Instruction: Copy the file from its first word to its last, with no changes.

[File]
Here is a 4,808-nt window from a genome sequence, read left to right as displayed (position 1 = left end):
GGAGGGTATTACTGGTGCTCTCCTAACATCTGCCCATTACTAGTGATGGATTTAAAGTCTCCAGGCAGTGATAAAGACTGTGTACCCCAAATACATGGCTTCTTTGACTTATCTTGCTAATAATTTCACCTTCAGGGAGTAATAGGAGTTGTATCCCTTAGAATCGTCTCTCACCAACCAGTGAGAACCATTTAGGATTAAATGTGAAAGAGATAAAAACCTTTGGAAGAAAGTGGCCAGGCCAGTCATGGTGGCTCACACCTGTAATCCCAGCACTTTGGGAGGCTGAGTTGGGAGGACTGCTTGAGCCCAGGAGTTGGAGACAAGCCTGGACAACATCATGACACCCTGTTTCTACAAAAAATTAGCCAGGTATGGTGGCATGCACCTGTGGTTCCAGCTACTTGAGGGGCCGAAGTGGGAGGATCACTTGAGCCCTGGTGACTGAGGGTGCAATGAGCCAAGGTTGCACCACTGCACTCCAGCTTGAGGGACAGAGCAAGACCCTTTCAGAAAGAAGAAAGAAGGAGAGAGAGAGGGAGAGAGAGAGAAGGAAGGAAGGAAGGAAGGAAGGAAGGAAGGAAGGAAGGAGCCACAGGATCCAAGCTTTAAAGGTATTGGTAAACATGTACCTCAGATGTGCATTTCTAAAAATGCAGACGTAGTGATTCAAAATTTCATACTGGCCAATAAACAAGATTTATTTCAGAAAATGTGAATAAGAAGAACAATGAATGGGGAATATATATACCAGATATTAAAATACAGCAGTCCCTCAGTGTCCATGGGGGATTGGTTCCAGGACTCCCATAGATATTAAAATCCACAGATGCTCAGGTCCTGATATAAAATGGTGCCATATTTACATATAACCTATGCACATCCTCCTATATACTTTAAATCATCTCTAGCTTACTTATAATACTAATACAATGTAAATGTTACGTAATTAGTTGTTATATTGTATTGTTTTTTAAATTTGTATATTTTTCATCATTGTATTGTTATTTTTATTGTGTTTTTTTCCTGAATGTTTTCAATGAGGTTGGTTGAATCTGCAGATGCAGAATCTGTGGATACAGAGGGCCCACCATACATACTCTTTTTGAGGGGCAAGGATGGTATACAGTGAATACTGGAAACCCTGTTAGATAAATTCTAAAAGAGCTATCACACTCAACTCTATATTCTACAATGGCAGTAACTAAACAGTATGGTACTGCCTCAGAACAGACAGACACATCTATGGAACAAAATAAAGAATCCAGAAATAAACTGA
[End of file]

Here is a 4,808-nt window from a genome sequence, read left to right as displayed (position 1 = left end):
GGAGGGTATTACTGGTGCTCTCCTAACATCTGCCCATTACTAGTGATGGATTTAAAGTCTCCAGGCAGTGATAAAGACTGTGTACCCCAAATACATGGCTTCTTTGACTTATCTTGCTAATAATTTCACCTTCAGGGAGTAATAGGAGTTGTATCCCTTAGAATCGTCTCTCACCAACCAGTGAGAACCATTTAGGATTAAATGTGAAAGAGATAAAAACCTTTGGAAGAAAGTGGCCAGGCCAGTCATGGTGGCTCACACCTGTAATCCCAGCACTTTGGGAGGCTGAGTTGGGAGGACTGCTTGAGCCCAGGAGTTGGAGACAAGCCTGGACAACATCATGACACCCTGTTTCTACAAAAAATTAGCCAGGTATGGTGGCATGCACCTGTGGTTCCAGCTACTTGAGGGGCCGAAGTGGGAGGATCACTTGAGCCCTGGTGACTGAGGGTGCAATGAGCCAAGGTTGCACCACTGCACTCCAGCTTGAGGGACAGAGCAAGACCCTTTCAGAAAGAAGAAAGAAGGAGAGAGAGAGGGAGAGAGAGAGAAGGAAGGAAGGAAGGAAGGAAGGAAGGAAGGAAGGAAGGAGCCACAGGATCCAAGCTTTAAAGGTATTGGTAAACATGTACCTCAGATGTGCATTTCTAAAAATGCAGACGTAGTGATTCAAAATTTCATACTGGCCAATAAACAAGATTTATTTCAGAAAATGTGAATAAGAAGAACAATGAATGGGGAATATATATACCAGATATTAAAATACAGCAGTCCCTCAGTGTCCATGGGGGATTGGTTCCAGGACTCCCATAGATATTAAAATCCACAGATGCTCAGGTCCTGATATAAAATGGTGCCATATTTACATATAACCTATGCACATCCTCCTATATACTTTAAATCATCTCTAGCTTACTTATAATACTAATACAATGTAAATGTTACGTAATTAGTTGTTATATTGTATTGTTTTTTAAATTTGTATATTTTTCATCATTGTATTGTTATTTTTATTGTGTTTTTTTCCTGAATGTTTTCAATGAGGTTGGTTGAATCTGCAGATGCAGAATCTGTGGATACAGAGGGCCCACCATACATACTCTTTTTGAGGGGCAAGGATGGTATACAGTGAATACTGGAAACCCTGTTAGATAAATTCTAAAAGAGCTATCACACTCAACTCTATATTCTACAATGGCAGTAACTAAACAGTATGGTACTGCCTCAGAACAGACAGACACATCTATGGAACAAAATAAAGAATCCAGAAATAAACTGA